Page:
It’s the biggest ratings night of the TV year. Conventional wisdom holds a few truths about counterprogramming that Sunday night: Try to attract women bored by football and you’re better off not running originals.
“It’s been a throwaway for years on every network,” acknowledged Kris Magel, SVP/assistant network director at Optimedia International. But, he said, that is changing in some cases, most notably creative counterprogramming at MTV and NBC.
This year, NBC’s taking the Super Bowl head on, using a mix of tried-and-true programs plus a live half-hour of Saturday Night Live. The half-hour Saturday Night Live (billed as an expanded Weekend Update with Tina Fey and Jimmy Fallon) is scheduled to begin at about 8 p.m., halftime of the Super Bowl. NBC said it’s the first time in its 25-year-plus history that the program will be broadcast live in all time zones around the country.
A special 90-minute Fear Factor will be wrapped around SNL, with the first hour starting at 7 p.m. and the last half hour at about 8:30 p.m. It isn’t the first time that Fear Factor has taken on the Super Bowl. An NBC spokesman said the network ran a Playmate-themed Fear Factor last February during the week-delayed Bowl.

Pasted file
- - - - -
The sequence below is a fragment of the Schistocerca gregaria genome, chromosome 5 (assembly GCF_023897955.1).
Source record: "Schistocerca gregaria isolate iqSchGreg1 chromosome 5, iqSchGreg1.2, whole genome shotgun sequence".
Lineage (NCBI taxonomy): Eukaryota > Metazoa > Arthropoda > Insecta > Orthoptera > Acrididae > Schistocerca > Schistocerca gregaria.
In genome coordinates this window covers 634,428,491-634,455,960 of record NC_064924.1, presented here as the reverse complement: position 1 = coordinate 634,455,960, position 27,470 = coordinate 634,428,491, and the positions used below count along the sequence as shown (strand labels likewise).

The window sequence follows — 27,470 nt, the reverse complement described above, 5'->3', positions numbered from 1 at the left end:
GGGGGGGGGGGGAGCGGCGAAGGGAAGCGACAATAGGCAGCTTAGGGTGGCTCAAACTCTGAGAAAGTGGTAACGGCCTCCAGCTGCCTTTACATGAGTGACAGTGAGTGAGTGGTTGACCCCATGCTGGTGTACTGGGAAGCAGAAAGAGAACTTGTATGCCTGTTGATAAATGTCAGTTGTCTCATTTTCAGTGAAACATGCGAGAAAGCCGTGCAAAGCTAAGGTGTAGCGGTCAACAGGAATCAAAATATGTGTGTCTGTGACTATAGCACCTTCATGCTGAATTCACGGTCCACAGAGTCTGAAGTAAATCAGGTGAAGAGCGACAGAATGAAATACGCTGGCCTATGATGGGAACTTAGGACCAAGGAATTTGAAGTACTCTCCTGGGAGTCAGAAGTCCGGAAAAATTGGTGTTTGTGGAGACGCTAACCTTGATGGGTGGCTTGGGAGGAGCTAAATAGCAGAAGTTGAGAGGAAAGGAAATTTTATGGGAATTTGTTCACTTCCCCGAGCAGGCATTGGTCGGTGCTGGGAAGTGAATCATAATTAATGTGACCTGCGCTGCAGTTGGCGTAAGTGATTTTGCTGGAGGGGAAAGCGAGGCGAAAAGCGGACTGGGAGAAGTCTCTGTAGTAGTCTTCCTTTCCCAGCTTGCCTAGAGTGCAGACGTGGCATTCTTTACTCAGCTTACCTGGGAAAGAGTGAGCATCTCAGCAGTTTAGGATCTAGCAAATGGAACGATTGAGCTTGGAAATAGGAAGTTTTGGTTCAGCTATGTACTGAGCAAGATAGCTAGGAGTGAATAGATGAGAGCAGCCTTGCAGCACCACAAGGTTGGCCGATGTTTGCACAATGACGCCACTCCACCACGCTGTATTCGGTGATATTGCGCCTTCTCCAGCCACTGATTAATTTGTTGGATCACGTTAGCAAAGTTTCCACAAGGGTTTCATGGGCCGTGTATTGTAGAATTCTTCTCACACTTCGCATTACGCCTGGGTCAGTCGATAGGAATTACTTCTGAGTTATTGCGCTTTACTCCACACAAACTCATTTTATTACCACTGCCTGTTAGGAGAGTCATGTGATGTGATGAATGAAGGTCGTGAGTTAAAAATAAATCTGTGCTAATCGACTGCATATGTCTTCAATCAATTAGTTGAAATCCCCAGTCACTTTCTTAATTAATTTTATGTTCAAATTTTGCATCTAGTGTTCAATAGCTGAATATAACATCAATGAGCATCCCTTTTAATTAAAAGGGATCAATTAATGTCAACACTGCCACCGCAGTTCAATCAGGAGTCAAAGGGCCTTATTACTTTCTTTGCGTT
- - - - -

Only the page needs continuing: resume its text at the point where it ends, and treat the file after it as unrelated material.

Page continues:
A new Dateline NBC will follow at 9 and a Law & Order: Criminal Intent with an abortion-issue theme will be up at 10 p.m. against Alias, which ABC had hoped would give the critically acclaimed drama a chance to boost its ratings in a prized time slot.
Magel said that if an advertiser’s interested in making an impact on Super Bowl Sunday, it’s best to run spots on the Super Bowl network.
“If you’re looking to get significant impact or create a lot of noise, then the only game in town [that night] will be on the Super Bowl network,” he said.
But that doesn’t mean buying the other networks that night isn’t going to have use for the planner and buyer.
“You’ll probably get a good value on other networks,” he said, since the ratings will be down compared to regular Sunday night network time.
The other networks are running reruns. CBS counters with 60 Minutes, sitcoms Becker and King of Queens, and 1999’s movie The Deep End of the Ocean. Fox has the 1990s smash Independence Day, UPN offers the 1996 Adam Sandler flick Big Bully.
The WB has Everwood at 6 p.m. then three hourlong reruns of its new reality series, High School Reunion.
Spokesman Keith Marder said The WB scheduled the reruns to make sure the regular viewers of The WB’s Sunday night programs – including Charmed – don’t miss anything new.
“It’s a day when people aren’t in their regular viewing patterns,” Marder said.